Do you support or oppose efforts to merge unincorporated pockets of the county into adjoining municipalities? If so, how would you make that happen?
Lowry: Cook County is an expansive county. Cook County government provides “municipal” type services to unincorporated residents, including police patrol. Unfortunately, the County rarely recoups the cost of providing services. In order to fill the financial gap, it would be prudent to merge unincorporated pockets of the County into adjoining municipalities. Such a merger would also ensure continuity of standards of nearby incorporated communities, and move towards an environmental where all residents of Cook County reside in a municipality where there is local control over local decisions.
In order to accomplish this, there would need to be some degree of negotiation between municipalities and unincorporated areas. Concessions may be made, including grandfathering in residents in unincorporated areas, as it pertains to infrastructure conditions. And in the cases where merger is not feasible, the County could explore entering into intergovernmental agreements with adjoining municipalities for police patrol, code enforcement and other services.
What is your plan to encourage economic development in the county?
Lowry: The Third District alone is replete with educational and cultural resources, from the Museum of Science and Industry, Shedd Aquarium and Adler Planetarium, to its historical neighborhoods like Hyde Park, Kenwood and the Gold Coast. From Streeterville to Bronzeville, I believe that pursuing economic equity is fundamental to bridging the work of the County with the average citizen.
All residents must have the opportunity to participate meaningfully in the economy, which, in turn will better help generate revenue for the County. As such, I believe that we need a comprehensive strategy that recognizes the myriad of economic opportunities within the Third District and Cook County at large, while addressing the potential challenges to taking full advantage of its numerous resources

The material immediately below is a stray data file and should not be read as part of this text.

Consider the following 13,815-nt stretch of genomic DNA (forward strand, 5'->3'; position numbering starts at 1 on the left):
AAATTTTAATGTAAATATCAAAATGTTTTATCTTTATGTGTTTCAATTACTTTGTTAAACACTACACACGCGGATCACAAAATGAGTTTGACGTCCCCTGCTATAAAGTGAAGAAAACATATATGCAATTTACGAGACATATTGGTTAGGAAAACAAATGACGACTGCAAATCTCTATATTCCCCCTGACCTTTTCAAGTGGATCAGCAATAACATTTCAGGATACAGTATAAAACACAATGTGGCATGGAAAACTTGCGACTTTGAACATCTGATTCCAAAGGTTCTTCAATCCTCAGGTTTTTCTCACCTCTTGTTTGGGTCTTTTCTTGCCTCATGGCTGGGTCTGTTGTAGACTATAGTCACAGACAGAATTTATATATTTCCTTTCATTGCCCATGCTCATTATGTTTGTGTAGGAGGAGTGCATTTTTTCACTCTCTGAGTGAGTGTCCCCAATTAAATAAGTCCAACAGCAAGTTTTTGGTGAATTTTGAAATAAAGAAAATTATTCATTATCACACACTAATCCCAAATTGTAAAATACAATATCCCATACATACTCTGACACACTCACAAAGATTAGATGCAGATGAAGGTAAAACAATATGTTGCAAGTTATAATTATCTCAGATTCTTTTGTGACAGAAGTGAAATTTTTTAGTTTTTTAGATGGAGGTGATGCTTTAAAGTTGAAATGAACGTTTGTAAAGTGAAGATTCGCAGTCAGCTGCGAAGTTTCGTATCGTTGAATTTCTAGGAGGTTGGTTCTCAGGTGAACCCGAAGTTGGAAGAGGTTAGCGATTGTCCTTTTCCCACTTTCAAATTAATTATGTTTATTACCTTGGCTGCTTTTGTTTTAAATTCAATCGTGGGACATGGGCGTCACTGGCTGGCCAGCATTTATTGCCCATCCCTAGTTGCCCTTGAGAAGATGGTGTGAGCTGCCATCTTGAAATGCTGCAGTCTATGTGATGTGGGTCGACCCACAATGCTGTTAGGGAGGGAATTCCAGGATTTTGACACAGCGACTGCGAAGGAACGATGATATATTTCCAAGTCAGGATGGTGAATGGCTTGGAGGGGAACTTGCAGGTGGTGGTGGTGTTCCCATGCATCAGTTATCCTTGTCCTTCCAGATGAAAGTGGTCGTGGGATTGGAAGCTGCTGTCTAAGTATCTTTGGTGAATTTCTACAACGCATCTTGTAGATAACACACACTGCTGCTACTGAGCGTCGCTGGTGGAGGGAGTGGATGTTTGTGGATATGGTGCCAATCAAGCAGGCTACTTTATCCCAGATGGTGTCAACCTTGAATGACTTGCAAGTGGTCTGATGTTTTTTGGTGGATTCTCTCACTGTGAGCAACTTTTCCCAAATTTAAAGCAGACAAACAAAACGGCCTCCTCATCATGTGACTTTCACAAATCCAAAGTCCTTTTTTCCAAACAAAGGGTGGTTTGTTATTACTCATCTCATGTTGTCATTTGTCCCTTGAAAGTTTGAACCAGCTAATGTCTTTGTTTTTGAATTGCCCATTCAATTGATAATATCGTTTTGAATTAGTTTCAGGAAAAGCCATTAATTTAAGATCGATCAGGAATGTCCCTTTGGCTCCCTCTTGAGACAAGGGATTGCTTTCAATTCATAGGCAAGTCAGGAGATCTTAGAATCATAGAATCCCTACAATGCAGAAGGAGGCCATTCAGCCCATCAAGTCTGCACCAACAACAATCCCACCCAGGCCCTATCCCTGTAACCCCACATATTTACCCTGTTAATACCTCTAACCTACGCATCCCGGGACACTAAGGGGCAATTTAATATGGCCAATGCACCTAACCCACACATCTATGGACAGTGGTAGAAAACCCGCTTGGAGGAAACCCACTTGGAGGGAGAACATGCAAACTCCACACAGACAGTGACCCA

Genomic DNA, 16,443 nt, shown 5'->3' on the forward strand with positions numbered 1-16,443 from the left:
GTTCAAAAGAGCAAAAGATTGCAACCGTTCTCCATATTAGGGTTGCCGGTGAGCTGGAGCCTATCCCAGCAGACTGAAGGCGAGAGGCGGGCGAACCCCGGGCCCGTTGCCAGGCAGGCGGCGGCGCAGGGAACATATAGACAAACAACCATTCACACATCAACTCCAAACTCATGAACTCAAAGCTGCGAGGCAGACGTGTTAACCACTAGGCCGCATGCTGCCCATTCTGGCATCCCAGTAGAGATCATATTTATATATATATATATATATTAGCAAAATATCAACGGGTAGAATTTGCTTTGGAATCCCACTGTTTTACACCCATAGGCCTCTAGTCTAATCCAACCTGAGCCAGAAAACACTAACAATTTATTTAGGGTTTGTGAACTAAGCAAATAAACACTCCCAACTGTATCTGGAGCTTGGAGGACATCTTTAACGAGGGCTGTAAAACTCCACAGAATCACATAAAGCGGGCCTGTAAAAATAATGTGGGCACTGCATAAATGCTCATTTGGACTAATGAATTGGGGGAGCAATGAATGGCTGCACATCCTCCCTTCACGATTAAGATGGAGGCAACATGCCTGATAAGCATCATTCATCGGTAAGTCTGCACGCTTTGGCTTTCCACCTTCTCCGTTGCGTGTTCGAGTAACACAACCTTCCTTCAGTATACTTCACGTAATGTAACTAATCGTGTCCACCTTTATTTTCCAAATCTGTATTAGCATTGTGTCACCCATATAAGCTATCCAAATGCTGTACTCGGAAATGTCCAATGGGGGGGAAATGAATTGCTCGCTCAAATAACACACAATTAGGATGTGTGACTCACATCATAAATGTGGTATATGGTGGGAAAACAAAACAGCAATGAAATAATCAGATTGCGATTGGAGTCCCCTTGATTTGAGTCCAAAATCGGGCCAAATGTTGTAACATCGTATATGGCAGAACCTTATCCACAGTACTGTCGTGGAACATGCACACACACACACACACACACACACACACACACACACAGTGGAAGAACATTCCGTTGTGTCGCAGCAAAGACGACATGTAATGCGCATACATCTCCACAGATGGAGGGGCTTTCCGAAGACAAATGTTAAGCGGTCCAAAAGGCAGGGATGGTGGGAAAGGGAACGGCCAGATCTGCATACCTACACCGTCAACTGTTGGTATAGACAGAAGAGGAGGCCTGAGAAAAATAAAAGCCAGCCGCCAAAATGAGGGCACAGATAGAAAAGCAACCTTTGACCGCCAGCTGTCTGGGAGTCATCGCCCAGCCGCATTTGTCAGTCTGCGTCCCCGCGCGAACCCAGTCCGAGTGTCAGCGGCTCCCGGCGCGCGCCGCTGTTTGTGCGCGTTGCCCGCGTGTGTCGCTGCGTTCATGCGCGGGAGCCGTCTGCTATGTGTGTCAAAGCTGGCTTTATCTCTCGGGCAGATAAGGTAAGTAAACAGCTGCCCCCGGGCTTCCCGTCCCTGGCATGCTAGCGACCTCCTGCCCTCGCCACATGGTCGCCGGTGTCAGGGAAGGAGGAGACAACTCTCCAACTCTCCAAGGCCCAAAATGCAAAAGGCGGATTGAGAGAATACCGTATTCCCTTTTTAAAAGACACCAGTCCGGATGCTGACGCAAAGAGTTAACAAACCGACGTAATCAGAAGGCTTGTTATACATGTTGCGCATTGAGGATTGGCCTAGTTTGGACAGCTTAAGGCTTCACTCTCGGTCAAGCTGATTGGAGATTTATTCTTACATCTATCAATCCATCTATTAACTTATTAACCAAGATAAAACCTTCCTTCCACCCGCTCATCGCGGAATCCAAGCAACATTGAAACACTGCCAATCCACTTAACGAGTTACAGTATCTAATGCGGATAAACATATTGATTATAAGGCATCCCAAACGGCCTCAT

As Commissioner, I will promote initiatives that encourage businesses to move jobs and innovation into Cook County, support the modernization of our existing business infrastructure, including innovations in advance manufacturing, transportation and logistics. I believe that we must create and nurture an innovation mentality to attract talent, keep businesses thriving, encourage entrepreneurs and increase job growth. We must also support and promote initiatives that promote entrepreneurship and increase access to capital, especially for women and people of color, who comprise the fastest growing entrepreneurial segments in the county.
Finally, as a way to help counteract the violence that has plagued our communities, including my own neighborhood, I am committed to aggressively supporting the creation or maintenance of programs that seek to hire youth for the summer and beyond.
An additional $40 million per year is needed to fund the Forest Preserve District’s Next Century Conservation Plan. Where can the county find the money?